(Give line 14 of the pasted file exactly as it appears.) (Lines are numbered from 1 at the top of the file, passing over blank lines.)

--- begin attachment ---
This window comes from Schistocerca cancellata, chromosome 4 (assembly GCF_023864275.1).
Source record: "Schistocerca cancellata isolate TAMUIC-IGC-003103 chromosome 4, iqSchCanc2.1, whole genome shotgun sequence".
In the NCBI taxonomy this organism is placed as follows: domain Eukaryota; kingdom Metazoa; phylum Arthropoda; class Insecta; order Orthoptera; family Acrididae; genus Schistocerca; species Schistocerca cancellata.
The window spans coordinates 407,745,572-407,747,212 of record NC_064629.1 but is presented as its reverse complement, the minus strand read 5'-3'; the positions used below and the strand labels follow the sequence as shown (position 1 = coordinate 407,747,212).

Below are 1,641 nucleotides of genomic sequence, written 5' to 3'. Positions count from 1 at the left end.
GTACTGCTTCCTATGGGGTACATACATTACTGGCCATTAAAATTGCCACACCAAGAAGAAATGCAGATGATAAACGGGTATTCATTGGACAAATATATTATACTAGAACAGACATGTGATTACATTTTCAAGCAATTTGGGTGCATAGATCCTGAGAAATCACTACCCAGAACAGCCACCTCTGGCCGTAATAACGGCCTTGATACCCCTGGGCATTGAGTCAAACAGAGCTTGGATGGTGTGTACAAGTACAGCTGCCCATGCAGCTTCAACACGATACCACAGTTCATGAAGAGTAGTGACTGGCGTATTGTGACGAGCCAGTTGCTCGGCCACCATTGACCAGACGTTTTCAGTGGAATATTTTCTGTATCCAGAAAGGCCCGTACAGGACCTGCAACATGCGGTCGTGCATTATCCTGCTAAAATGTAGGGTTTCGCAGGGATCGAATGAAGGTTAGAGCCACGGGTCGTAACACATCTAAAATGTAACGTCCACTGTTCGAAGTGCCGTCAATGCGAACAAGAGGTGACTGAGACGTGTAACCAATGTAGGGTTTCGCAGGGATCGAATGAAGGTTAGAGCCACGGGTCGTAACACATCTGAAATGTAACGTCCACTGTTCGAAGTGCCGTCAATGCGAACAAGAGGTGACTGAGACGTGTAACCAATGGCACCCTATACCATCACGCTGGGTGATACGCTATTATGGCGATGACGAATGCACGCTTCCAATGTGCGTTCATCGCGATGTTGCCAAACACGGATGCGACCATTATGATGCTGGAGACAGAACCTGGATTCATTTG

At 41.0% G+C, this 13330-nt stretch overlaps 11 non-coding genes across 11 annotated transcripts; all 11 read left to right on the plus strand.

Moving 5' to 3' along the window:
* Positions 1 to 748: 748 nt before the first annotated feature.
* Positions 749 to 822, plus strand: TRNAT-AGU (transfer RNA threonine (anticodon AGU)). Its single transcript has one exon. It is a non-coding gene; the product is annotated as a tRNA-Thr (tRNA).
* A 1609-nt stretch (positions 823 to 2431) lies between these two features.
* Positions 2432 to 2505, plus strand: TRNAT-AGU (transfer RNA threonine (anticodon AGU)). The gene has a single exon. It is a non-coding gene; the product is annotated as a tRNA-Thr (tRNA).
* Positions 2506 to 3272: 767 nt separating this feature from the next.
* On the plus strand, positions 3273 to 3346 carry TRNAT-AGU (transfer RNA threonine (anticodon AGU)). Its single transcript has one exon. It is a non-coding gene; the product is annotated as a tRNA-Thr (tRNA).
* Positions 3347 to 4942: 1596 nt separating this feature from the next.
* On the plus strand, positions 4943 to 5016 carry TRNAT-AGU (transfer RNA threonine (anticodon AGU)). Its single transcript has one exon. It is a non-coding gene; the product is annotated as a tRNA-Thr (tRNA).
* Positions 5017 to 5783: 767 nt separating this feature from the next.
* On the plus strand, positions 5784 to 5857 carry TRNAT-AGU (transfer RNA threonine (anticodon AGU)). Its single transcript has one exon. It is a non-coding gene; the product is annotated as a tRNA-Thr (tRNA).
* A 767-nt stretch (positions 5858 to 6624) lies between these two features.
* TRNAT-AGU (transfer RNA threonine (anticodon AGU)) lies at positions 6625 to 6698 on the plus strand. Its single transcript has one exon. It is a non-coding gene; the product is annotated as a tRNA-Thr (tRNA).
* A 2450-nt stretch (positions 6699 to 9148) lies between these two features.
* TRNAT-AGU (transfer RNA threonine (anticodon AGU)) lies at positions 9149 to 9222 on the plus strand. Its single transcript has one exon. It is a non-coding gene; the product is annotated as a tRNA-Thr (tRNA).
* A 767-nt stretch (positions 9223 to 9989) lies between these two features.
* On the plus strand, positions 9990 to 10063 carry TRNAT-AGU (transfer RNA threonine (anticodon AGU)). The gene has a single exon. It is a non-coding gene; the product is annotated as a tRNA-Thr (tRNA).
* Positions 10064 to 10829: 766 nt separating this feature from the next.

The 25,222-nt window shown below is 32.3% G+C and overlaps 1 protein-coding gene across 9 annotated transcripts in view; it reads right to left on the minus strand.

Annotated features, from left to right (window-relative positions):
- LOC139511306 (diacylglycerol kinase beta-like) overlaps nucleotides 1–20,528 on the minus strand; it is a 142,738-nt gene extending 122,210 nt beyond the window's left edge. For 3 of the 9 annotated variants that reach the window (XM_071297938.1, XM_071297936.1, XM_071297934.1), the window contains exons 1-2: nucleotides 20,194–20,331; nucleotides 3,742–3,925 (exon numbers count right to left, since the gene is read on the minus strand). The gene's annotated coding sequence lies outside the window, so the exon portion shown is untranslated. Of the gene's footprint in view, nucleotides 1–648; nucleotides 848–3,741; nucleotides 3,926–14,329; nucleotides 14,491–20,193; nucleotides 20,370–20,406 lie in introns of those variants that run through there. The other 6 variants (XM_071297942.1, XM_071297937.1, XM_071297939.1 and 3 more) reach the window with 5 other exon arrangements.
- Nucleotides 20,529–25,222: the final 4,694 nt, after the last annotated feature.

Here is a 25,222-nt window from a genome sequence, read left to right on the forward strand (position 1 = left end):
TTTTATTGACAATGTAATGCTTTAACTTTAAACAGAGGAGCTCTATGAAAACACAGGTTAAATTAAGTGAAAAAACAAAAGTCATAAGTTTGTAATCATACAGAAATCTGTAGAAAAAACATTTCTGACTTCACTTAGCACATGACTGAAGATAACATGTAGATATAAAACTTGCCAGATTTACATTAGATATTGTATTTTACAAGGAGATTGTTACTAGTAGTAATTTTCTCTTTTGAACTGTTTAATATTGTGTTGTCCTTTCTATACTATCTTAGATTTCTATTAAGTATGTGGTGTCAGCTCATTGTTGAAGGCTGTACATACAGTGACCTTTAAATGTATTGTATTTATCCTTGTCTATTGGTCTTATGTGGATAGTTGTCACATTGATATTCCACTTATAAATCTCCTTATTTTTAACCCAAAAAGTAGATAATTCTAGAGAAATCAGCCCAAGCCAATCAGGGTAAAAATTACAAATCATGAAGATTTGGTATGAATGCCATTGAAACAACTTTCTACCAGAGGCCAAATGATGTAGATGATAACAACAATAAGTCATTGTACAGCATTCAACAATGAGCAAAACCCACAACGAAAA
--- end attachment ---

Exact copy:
* On the plus strand, positions 3273 to 3346 carry TRNAT-AGU (transfer RNA threonine (anticodon AGU)). Its single transcript has one exon. It is a non-coding gene; the product is annotated as a tRNA-Thr (tRNA).